I feel like a dirty English tool dealer this morning. But I’m OK with that.
Recently I purchased a bunch of brass-bound folding rules to give to co-workers and friends. Most of these were Stanley No. 62s, a common rule that I really like. If you want to know my favorite one, however, you’ll have to come to Cincinnati in May and fish it out of my tool cabinet.
In any case, the last folding rule I had left to give away was definitely an Alberto Fujimori (a former ruler). The scales on the outside were too dark to read. The scales on the inside of the rule were OK. The rule had cost only $1.76, so I wasn’t feeling overly shafted.
This folding rule was special because it had been used hard. The brass corners were worn from frequent use. One of the scales was charred a bit (that must have an interesting tale behind it). But despite the bad scales, its joints worked well and the rule had two of its three alignment pins intact , so it hadn’t been mistreated. Most folding rules are missing these pins, which keep all the components locked together when the rule is folded.
So I decided to try to restore this rule and see if I could turn it back into a nice piece of workshop equipment. British tool dealers have a bad reputation of taking beautifully patinated tools and wire brushing them into pupil-piercing brilliantness. I didn’t want to do that. So I started with a mild cleaning with mineral spirits and a toothbrush.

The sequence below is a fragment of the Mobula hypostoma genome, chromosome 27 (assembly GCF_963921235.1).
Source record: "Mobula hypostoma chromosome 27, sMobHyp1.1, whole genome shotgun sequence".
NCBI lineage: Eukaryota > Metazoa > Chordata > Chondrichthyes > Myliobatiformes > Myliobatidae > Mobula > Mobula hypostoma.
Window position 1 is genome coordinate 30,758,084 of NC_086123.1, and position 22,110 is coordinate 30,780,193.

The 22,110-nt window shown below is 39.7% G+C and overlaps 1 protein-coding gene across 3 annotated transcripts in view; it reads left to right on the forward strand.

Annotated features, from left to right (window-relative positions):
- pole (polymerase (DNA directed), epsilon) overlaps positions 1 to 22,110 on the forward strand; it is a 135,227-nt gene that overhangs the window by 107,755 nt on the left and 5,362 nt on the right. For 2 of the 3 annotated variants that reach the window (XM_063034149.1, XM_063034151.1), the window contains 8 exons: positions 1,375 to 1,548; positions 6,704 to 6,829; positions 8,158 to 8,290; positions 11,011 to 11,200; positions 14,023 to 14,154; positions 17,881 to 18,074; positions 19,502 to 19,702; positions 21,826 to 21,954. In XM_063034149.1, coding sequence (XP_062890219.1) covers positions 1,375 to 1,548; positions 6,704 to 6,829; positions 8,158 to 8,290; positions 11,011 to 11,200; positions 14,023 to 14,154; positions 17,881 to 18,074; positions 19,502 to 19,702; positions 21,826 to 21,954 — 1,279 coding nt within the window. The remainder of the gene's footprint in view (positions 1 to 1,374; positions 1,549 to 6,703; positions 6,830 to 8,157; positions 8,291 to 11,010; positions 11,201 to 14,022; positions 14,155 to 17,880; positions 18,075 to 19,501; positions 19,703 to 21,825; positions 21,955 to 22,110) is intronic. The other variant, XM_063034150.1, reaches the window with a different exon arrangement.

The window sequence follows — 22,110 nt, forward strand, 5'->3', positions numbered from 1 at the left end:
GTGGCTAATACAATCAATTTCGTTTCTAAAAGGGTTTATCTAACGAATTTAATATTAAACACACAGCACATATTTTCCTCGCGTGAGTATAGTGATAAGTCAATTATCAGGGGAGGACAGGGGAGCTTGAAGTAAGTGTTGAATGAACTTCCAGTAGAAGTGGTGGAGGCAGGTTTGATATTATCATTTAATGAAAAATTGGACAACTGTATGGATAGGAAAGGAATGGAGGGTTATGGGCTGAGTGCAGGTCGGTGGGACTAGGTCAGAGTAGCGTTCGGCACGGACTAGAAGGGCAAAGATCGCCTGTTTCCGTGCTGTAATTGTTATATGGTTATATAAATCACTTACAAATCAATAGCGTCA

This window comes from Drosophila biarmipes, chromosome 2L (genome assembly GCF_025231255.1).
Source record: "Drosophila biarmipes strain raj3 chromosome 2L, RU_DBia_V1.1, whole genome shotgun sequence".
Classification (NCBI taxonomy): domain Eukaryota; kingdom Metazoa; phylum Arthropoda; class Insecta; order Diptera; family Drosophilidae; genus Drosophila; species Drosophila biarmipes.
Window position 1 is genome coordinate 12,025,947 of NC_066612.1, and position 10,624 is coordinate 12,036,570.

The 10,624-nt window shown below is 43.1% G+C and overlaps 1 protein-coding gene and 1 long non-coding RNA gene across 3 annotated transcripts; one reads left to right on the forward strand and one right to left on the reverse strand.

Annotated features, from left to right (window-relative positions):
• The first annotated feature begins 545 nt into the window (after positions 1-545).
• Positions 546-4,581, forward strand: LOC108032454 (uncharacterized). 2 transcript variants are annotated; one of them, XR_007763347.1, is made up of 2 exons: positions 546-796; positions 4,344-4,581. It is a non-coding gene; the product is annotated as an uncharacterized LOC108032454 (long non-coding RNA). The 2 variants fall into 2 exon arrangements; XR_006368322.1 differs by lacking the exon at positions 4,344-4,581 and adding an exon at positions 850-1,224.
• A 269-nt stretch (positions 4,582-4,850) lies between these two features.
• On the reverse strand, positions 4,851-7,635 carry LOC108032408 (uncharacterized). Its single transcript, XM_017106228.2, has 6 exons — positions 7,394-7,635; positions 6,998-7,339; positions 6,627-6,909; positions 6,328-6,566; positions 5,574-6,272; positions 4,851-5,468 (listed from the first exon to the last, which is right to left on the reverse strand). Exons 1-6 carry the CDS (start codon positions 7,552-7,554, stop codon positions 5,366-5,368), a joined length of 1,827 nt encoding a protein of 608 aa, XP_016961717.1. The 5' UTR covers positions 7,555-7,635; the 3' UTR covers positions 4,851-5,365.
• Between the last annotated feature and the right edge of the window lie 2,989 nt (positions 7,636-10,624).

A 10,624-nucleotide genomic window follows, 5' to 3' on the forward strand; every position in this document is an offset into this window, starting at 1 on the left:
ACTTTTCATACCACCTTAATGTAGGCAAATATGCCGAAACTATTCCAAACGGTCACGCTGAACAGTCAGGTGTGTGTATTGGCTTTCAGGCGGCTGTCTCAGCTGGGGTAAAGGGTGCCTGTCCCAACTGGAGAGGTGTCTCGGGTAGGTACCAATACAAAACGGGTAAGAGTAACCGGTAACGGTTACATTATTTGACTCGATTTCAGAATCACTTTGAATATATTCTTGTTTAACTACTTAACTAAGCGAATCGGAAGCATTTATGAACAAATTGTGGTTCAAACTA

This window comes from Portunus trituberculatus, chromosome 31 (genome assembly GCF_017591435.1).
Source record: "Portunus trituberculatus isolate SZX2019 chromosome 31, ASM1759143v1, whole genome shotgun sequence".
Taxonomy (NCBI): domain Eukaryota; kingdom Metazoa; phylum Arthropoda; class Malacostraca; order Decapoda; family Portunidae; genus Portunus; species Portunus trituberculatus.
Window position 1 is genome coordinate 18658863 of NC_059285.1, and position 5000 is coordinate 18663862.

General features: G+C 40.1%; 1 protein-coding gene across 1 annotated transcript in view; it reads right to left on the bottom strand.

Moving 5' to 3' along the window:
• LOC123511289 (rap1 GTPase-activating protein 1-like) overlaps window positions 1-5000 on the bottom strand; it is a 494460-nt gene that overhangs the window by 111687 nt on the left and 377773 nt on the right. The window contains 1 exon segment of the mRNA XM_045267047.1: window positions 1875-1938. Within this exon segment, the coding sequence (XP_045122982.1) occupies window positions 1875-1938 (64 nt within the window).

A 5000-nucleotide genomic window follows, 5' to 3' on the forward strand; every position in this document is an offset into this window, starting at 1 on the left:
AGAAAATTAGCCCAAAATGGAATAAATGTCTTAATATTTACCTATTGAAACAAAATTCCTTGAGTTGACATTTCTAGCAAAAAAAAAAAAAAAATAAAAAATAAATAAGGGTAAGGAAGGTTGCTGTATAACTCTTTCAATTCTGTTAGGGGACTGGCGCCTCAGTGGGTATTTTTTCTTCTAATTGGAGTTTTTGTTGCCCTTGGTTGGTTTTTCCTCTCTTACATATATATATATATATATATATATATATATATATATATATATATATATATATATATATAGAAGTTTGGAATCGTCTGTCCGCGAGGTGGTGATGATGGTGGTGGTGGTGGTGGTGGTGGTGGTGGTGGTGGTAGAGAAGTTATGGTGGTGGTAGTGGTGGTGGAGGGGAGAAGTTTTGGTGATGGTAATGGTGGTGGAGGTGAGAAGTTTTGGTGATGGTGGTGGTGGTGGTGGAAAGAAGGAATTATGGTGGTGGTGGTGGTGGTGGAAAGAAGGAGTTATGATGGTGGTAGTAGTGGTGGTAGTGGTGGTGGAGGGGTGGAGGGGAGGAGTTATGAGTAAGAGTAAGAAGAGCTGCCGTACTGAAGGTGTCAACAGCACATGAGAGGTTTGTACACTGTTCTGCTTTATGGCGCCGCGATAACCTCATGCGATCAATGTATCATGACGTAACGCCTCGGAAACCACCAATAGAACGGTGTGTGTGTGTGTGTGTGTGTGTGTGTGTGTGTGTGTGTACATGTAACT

That did absolutely nothing.
So I consulted Philip E. Stanley’s book on folding rules (“A Source Book for Rule Collectors” , love the book, by the by). He recommends using Boraxo, a hand cleaner with lanolin. You can get it at home centers. It’s a bit gritty, smells like oranges and removes grease from your hands.
Here’s the ruler after I treated one scale with Boraxo (at top). The other scale is untreated.
I cleaned one arm of the folding rule with the stuff last night and things began looking up. The paper towel got a brown skid-mark and the ruler got easier to read. However, Easter morning I woke up and (after making French toast and helping the kids find their eggs) I decided to do a little ruler resurrection. I was going to potentially throw my $1.76 down the metaphorical toilet.
I mixed up some wood bleach (oxalic acid). I like a solution of three tablespoons of powdered bleach with 16 ounces of hot water in a glass salsa jar. I use this bleach solution for removing iron stains when I steam-bend wood and then nail it (like when I make Shaker oval boxes).
Here’s the ruler after I treated one scale with oxalic acid (at left). The right scale is untreated.
With rubber gloves on, I applied the bleach with a woven gray pad. Within a minute, the boxwood lightened considerably. But the ink on the rule stayed intact. Whew. I rinsed the rule in running water, allowed it to dry and applied two coats of wax.
Sorry tool collectors. You’re going to have to wait for another 50 years of patina before you can have this one. It’s going back to work.
– Christopher Schwarz
Looking for More Woodworking Information?
– Sign up for our newsletters to get free plans, techniques and reviews HERE.
– Looking for free articles from Woodworking Magazine? Click HERE.
– Like hand tools? Read all our online articles on hand work HERE.
– Want to subscribe to Woodworking Magazine? It’s $19.96/year. Click HERE.